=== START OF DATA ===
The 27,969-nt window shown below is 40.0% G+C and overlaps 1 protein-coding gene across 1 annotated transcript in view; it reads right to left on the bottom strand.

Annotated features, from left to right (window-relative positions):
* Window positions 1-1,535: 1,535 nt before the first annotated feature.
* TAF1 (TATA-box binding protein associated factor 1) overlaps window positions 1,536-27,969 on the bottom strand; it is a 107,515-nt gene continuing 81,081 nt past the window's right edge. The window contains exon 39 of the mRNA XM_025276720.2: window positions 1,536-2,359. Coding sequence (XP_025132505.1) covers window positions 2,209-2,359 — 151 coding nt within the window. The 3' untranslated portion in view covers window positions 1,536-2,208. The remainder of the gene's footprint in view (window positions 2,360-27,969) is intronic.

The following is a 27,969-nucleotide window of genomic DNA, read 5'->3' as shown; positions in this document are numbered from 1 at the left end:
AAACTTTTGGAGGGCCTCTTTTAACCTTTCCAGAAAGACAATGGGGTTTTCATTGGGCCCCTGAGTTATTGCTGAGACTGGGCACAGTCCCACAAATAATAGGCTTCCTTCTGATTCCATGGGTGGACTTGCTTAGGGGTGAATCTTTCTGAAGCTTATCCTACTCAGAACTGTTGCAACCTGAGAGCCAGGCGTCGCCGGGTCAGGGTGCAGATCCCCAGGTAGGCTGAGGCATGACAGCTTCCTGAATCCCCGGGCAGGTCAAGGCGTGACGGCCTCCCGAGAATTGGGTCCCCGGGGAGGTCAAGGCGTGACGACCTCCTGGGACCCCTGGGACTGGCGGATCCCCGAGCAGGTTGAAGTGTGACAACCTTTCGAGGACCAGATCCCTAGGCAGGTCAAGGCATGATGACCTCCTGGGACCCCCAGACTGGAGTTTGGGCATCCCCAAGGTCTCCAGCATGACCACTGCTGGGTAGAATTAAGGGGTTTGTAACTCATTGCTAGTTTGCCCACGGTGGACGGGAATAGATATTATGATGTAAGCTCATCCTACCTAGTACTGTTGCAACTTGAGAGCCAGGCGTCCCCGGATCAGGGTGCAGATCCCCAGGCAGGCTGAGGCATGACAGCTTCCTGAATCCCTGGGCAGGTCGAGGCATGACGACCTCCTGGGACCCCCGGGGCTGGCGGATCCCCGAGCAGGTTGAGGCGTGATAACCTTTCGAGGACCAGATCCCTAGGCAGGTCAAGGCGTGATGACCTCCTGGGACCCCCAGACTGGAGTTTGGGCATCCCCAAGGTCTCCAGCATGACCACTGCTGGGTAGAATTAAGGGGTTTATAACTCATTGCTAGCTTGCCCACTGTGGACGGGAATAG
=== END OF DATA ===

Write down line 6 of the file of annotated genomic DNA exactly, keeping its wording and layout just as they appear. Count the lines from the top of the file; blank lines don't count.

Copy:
AAACTTTTGGAGGGCCTCTTTTAACCTTTCCAGAAAGACAATGGGGTTTTCATTGGGCCCCTGAGTTATTGCTGAGACTGGGCACAGTCCCACAAATAATAGGCTTCCTTCTGATTCCATGGGTGGACTTGCTTAGGGGTGAATCTTTCTGAAGCTTATCCTACTCAGAACTGTTGCAACCTGAGAGCCAGGCGTCGCCGGGTCAGGGTGCAGATCCCCAGGTAGGCTGAGGCATGACAGCTTCCTGAATCCCCGGGCAGGTCAAGGCGTGACGGCCTCCCGAGAATTGGGTCCCCGGGGAGGTCAAGGCGTGACGACCTCCTGGGACCCCTGGGACTGGCGGATCCCCGAGCAGGTTGAAGTGTGACAACCTTTCGAGGACCAGATCCCTAGGCAGGTCAAGGCATGATGACCTCCTGGGACCCCCAGACTGGAGTTTGGGCATCCCCAAGGTCTCCAGCATGACCACTGCTGGGTAGAATTAAGGGGTTTGTAACTCATTGCTAGTTTGCCCACGGTGGACGGGAATAGATATTATGATGTAAGCTCATCCTACCTAGTACTGTTGCAACTTGAGAGCCAGGCGTCCCCGGATCAGGGTGCAGATCCCCAGGCAGGCTGAGGCATGACAGCTTCCTGAATCCCTGGGCAGGTCGAGGCATGACGACCTCCTGGGACCCCCGGGGCTGGCGGATCCCCGAGCAGGTTGAGGCGTGATAACCTTTCGAGGACCAGATCCCTAGGCAGGTCAAGGCGTGATGACCTCCTGGGACCCCCAGACTGGAGTTTGGGCATCCCCAAGGTCTCCAGCATGACCACTGCTGGGTAGAATTAAGGGGTTTATAACTCATTGCTAGCTTGCCCACTGTGGACGGGAATAG